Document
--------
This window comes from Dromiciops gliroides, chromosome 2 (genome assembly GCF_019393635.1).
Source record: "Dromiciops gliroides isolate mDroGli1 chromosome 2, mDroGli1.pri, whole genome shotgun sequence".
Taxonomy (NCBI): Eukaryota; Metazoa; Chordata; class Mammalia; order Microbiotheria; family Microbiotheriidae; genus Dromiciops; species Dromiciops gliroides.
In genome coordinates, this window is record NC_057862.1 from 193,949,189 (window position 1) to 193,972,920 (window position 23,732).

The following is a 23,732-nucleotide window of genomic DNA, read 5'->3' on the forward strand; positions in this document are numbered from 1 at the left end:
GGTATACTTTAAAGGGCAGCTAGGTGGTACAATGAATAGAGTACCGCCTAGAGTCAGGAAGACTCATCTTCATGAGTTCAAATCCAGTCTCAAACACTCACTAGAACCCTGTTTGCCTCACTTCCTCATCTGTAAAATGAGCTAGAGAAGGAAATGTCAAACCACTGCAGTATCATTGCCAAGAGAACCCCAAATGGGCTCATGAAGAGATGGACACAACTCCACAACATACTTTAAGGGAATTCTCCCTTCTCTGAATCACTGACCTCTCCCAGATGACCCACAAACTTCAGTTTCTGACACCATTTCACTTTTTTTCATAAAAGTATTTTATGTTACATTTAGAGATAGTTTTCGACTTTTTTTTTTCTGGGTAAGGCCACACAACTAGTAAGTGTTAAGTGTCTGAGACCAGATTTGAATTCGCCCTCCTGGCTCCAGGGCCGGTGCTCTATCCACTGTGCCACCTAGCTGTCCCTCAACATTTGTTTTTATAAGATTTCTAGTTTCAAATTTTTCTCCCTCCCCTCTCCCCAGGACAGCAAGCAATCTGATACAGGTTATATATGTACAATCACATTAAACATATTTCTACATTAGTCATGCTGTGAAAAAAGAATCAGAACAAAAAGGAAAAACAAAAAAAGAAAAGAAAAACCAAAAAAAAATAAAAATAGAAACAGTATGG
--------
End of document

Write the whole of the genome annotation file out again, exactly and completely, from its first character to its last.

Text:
This window comes from Dromiciops gliroides, chromosome 2 (genome assembly GCF_019393635.1).
Source record: "Dromiciops gliroides isolate mDroGli1 chromosome 2, mDroGli1.pri, whole genome shotgun sequence".
Taxonomy (NCBI): Eukaryota; Metazoa; Chordata; class Mammalia; order Microbiotheria; family Microbiotheriidae; genus Dromiciops; species Dromiciops gliroides.
In genome coordinates, this window is record NC_057862.1 from 193,949,189 (window position 1) to 193,972,920 (window position 23,732).

The following is a 23,732-nucleotide window of genomic DNA, read 5'->3' on the forward strand; positions in this document are numbered from 1 at the left end:
GGTATACTTTAAAGGGCAGCTAGGTGGTACAATGAATAGAGTACCGCCTAGAGTCAGGAAGACTCATCTTCATGAGTTCAAATCCAGTCTCAAACACTCACTAGAACCCTGTTTGCCTCACTTCCTCATCTGTAAAATGAGCTAGAGAAGGAAATGTCAAACCACTGCAGTATCATTGCCAAGAGAACCCCAAATGGGCTCATGAAGAGATGGACACAACTCCACAACATACTTTAAGGGAATTCTCCCTTCTCTGAATCACTGACCTCTCCCAGATGACCCACAAACTTCAGTTTCTGACACCATTTCACTTTTTTTCATAAAAGTATTTTATGTTACATTTAGAGATAGTTTTCGACTTTTTTTTTTCTGGGTAAGGCCACACAACTAGTAAGTGTTAAGTGTCTGAGACCAGATTTGAATTCGCCCTCCTGGCTCCAGGGCCGGTGCTCTATCCACTGTGCCACCTAGCTGTCCCTCAACATTTGTTTTTATAAGATTTCTAGTTTCAAATTTTTCTCCCTCCCCTCTCCCCAGGACAGCAAGCAATCTGATACAGGTTATATATGTACAATCACATTAAACATATTTCTACATTAGTCATGCTGTGAAAAAAGAATCAGAACAAAAAGGAAAAACAAAAAAAGAAAAGAAAAACCAAAAAAAAATAAAAATAGAAACAGTATGG